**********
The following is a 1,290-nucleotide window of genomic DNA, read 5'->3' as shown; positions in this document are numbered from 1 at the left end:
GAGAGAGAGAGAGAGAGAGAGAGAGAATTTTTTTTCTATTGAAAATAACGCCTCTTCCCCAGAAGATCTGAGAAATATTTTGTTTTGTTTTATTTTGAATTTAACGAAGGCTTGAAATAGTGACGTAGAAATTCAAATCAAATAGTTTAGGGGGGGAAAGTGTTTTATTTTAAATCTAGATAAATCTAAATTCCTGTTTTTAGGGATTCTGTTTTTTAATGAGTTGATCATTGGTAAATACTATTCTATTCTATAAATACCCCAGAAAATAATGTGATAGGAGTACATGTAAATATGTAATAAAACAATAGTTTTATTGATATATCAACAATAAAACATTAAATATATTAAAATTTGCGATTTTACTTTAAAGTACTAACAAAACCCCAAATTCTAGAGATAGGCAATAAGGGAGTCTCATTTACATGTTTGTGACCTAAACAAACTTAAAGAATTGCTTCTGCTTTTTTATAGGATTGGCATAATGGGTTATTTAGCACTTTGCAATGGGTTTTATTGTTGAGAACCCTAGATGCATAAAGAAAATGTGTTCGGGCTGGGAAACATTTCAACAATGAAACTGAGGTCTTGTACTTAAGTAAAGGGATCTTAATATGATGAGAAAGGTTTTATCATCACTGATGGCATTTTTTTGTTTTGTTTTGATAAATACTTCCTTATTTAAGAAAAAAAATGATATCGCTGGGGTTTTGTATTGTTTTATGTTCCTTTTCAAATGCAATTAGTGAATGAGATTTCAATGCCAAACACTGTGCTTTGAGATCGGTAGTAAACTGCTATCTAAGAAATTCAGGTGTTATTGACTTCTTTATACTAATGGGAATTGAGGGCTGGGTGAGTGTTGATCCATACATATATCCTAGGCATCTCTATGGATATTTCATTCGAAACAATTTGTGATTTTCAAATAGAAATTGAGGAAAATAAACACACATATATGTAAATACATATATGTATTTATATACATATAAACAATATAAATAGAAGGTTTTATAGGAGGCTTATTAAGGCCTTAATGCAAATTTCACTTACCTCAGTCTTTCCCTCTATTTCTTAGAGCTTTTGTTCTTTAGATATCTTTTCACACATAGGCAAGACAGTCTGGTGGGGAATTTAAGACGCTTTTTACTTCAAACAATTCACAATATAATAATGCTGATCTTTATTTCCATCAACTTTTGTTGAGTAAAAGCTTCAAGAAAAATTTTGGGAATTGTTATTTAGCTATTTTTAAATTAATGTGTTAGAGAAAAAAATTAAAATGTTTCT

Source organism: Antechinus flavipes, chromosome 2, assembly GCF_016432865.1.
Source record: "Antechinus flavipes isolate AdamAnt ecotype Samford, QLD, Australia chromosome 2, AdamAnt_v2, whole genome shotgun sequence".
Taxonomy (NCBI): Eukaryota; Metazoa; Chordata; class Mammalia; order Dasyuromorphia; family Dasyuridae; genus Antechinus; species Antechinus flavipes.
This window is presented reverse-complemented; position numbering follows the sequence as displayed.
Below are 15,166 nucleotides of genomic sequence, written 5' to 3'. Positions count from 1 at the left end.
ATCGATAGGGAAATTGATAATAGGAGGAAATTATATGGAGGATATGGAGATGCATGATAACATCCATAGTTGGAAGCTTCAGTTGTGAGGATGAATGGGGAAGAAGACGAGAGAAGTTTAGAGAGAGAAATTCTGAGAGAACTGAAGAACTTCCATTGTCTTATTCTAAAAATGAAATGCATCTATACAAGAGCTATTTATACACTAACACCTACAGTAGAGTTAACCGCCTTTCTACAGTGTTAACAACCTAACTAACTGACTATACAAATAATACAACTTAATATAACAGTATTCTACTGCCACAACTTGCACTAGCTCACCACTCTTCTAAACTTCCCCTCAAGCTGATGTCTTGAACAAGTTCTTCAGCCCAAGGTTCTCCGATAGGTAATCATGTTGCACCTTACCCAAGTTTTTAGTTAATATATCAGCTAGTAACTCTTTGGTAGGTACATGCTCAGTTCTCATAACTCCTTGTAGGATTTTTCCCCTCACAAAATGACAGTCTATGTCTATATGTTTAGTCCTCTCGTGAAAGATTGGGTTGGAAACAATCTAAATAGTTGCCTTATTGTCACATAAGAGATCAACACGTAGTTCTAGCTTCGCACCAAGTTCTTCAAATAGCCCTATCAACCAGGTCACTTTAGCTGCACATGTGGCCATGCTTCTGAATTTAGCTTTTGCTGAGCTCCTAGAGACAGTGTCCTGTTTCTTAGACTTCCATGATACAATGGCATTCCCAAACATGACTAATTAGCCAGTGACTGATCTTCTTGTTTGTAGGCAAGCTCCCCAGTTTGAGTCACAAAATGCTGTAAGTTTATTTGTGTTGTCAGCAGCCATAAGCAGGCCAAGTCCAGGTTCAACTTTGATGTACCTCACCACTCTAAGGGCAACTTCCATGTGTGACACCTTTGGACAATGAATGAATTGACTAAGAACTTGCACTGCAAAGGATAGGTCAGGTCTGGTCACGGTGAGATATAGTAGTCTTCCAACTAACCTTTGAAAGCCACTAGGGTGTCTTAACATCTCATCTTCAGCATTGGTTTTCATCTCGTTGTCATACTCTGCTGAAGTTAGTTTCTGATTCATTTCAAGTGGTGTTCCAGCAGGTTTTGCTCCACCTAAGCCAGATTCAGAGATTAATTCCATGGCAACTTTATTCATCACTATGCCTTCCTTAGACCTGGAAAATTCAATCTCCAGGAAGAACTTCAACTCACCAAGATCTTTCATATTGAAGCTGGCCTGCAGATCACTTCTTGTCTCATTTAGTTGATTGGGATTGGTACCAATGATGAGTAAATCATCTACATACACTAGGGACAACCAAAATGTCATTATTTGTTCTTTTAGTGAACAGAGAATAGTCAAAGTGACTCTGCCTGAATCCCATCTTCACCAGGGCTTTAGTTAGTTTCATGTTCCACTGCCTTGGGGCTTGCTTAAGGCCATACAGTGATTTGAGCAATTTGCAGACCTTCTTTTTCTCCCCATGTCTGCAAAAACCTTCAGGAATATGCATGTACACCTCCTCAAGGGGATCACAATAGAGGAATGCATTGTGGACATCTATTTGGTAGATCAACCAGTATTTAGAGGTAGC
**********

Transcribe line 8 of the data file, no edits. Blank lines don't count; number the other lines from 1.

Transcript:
ATCGATAGGGAAATTGATAATAGGAGGAAATTATATGGAGGATATGGAGATGCATGATAACATCCATAGTTGGAAGCTTCAGTTGTGAGGATGAATGGGGAAGAAGACGAGAGAAGTTTAGAGAGAGAAATTCTGAGAGAACTGAAGAACTTCCATTGTCTTATTCTAAAAATGAAATGCATCTATACAAGAGCTATTTATACACTAACACCTACAGTAGAGTTAACCGCCTTTCTACAGTGTTAACAACCTAACTAACTGACTATACAAATAATACAACTTAATATAACAGTATTCTACTGCCACAACTTGCACTAGCTCACCACTCTTCTAAACTTCCCCTCAAGCTGATGTCTTGAACAAGTTCTTCAGCCCAAGGTTCTCCGATAGGTAATCATGTTGCACCTTACCCAAGTTTTTAGTTAATATATCAGCTAGTAACTCTTTGGTAGGTACATGCTCAGTTCTCATAACTCCTTGTAGGATTTTTCCCCTCACAAAATGACAGTCTATGTCTATATGTTTAGTCCTCTCGTGAAAGATTGGGTTGGAAACAATCTAAATAGTTGCCTTATTGTCACATAAGAGATCAACACGTAGTTCTAGCTTCGCACCAAGTTCTTCAAATAGCCCTATCAACCAGGTCACTTTAGCTGCACATGTGGCCATGCTTCTGAATTTAGCTTTTGCTGAGCTCCTAGAGACAGTGTCCTGTTTCTTAGACTTCCATGATACAATGGCATTCCCAAACATGACTAATTAGCCAGTGACTGATCTTCTTGTTTGTAGGCAAGCTCCCCAGTTTGAGTCACAAAATGCTGTAAGTTTATTTGTGTTGTCAGCAGCCATAAGCAGGCCAAGTCCAGGTTCAACTTTGATGTACCTCACCACTCTAAGGGCAACTTCCATGTGTGACACCTTTGGACAATGAATGAATTGACTAAGAACTTGCACTGCAAAGGATAGGTCAGGTCTGGTCACGGTGAGATATAGTAGTCTTCCAACTAACCTTTGAAAGCCACTAGGGTGTCTTAACATCTCATCTTCAGCATTGGTTTTCATCTCGTTGTCATACTCTGCTGAAGTTAGTTTCTGATTCATTTCAAGTGGTGTTCCAGCAGGTTTTGCTCCACCTAAGCCAGATTCAGAGATTAATTCCATGGCAACTTTATTCATCACTATGCCTTCCTTAGACCTGGAAAATTCAATCTCCAGGAAGAACTTCAACTCACCAAGATCTTTCATATTGAAGCTGGCCTGCAGATCACTTCTTGTCTCATTTAGTTGATTGGGATTGGTACCAATGATGAGTAAATCATCTACATACACTAGGGACAACCAAAATGTCATTATTTGTTCTTTTAGTGAACAGAGAATAGTCAAAGTGACTCTGCCTGAATCCCATCTTCACCAGGGCTTTAGTTAGTTTCATGTTCCACTGCCTTGGGGCTTGCTTAAGGCCATACAGTGATTTGAGCAATTTGCAGACCTTCTTTTTCTCCCCATGTCTGCAAAAACCTTCAGGAATATGCATGTACACCTCCTCAAGGGGATCACAATAGAGGAATGCATTGTGGACATCTATTTGGTAGATCAACCAGTATTTAGAGGTAGC